Suppose I have an application trace log table with three columns: (id uniqueidentifier, message nvarchar(max), and started datetime2).

The primary key (clustered) is on [id]. I need to be able to insert records as quickly as possible, but I'm not sure if that's the best primary key. It makes sense because I'm using EntityFramework and that's the default, but the uniquidentifier type has pretty random values for each insertion, so it would insert rows all over the place when clusted on id. I think that's good, because it lowers page contention (vs inserting them all on the last data page all the time), but I'm not sure about that. At the same time, I need a way of retrieving the rows quickly in order by [started].

My question is, would it be better to: 1. Change the primary key to be composite on (started, id) so it's the only index and the data pages are in order by date, or should I 2. Leave the primary key on [id] and add a unique non-clustered index on (started, id).

My reasoning for including both (started,id) in the 2nd option is so it can be a unique index that would include the clustering key (which is always implicitly included anyway). I don't want to include any other columns in the index because it would duplicate a lot of [message] data unnecessary, when all I'm really interested in is an index that speeds retrieval of rows in order. Or, is there a better option than the one's I mentioned?

  • I would Remove the uniqueid key and use the date as a clustered index. – eckes Sep 1 '17 at 0:17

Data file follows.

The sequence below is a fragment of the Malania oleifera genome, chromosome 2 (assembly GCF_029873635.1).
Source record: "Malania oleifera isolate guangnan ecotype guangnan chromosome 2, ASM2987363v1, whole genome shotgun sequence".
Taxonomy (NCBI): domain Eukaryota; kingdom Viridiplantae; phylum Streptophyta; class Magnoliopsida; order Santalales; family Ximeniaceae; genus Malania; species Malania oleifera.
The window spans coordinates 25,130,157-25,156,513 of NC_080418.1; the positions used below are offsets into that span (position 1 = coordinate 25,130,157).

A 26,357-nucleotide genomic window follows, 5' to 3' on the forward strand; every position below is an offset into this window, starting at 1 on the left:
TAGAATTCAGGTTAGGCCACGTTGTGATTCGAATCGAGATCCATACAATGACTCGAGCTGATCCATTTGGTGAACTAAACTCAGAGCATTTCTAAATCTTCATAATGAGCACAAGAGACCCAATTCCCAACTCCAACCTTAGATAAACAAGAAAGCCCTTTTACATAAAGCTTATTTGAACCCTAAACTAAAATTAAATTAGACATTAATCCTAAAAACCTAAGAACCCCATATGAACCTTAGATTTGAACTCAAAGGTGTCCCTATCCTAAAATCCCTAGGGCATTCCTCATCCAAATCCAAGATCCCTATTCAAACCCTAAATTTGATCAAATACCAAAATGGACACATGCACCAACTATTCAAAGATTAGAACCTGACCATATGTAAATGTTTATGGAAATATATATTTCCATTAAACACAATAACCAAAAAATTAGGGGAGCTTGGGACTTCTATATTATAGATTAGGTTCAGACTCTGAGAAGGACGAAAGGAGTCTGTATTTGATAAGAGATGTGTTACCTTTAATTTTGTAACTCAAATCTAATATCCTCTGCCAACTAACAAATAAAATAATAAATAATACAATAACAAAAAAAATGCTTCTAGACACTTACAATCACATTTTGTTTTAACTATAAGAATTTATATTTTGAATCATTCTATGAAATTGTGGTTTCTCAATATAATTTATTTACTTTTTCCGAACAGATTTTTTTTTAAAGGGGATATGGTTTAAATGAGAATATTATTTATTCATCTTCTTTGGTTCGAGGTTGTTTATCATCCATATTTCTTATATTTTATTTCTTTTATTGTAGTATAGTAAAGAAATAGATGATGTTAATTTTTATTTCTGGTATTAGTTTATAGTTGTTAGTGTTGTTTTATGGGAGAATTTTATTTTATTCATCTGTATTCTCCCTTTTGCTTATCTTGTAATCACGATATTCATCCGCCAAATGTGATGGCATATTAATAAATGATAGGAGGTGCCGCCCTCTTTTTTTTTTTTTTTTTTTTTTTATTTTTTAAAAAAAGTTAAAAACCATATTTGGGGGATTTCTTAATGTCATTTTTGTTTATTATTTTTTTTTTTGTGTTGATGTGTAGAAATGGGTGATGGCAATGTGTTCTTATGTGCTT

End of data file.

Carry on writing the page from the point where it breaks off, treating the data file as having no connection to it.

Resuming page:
• @eckes dates are notoriously bad for unique keys. Ignoring daylight saving and (negative) leap seconds, there's the problem of clock granularity being sufficient for the rate at which new rows arrive. – Michael Green Dec 15 '19 at 11:21
  • how big the table is and will be ? have you looked into memory optimized tables ? – Kin Shah Apr 16 '20 at 13:10

I would: Change the date to a clustered (non primary) index.
Change the id to a non clustered primary key.

Changing the clustered index to the date (assuming those happen mostly in order which I assume it would for a log) will speed up the insertion process. Right now the id keys are essentially random which means that you may have a new row that gets inserted at the beginning of the values and that means that every value must be moved since it's clustered. This slows down inserts. Since you usually query log tables by date and not by id keys changing to a clustered index on the date will also speed up your retrievals so that's a win-win.

Because your date is not guaranteed to be unique you still need the id of course. You can leave it as the Primary Key if you prefer since it's unique but just modify it to be unclustered (they are created clustered by default if no other clustered index exists but that's not required). By leaving it as the primary key (unclustered) you still have a primary point of reference if you did need a foreign key.

  • Unique-id Cluster-index inserts won't move all the data but it will fragment the index (aka table storage) by inserting new pages at random places. – eckes Sep 1 '17 at 0:18
  • A unique NON cluster index won't move the data. A clustered index will move it. By definition a clustered index is physically ordered on disk so it would have to be moved. – indiri Sep 1 '17 at 4:15
  • Yes but inserts don't move new data, at least not all of it, it enters new pages. – eckes Sep 1 '17 at 9:45

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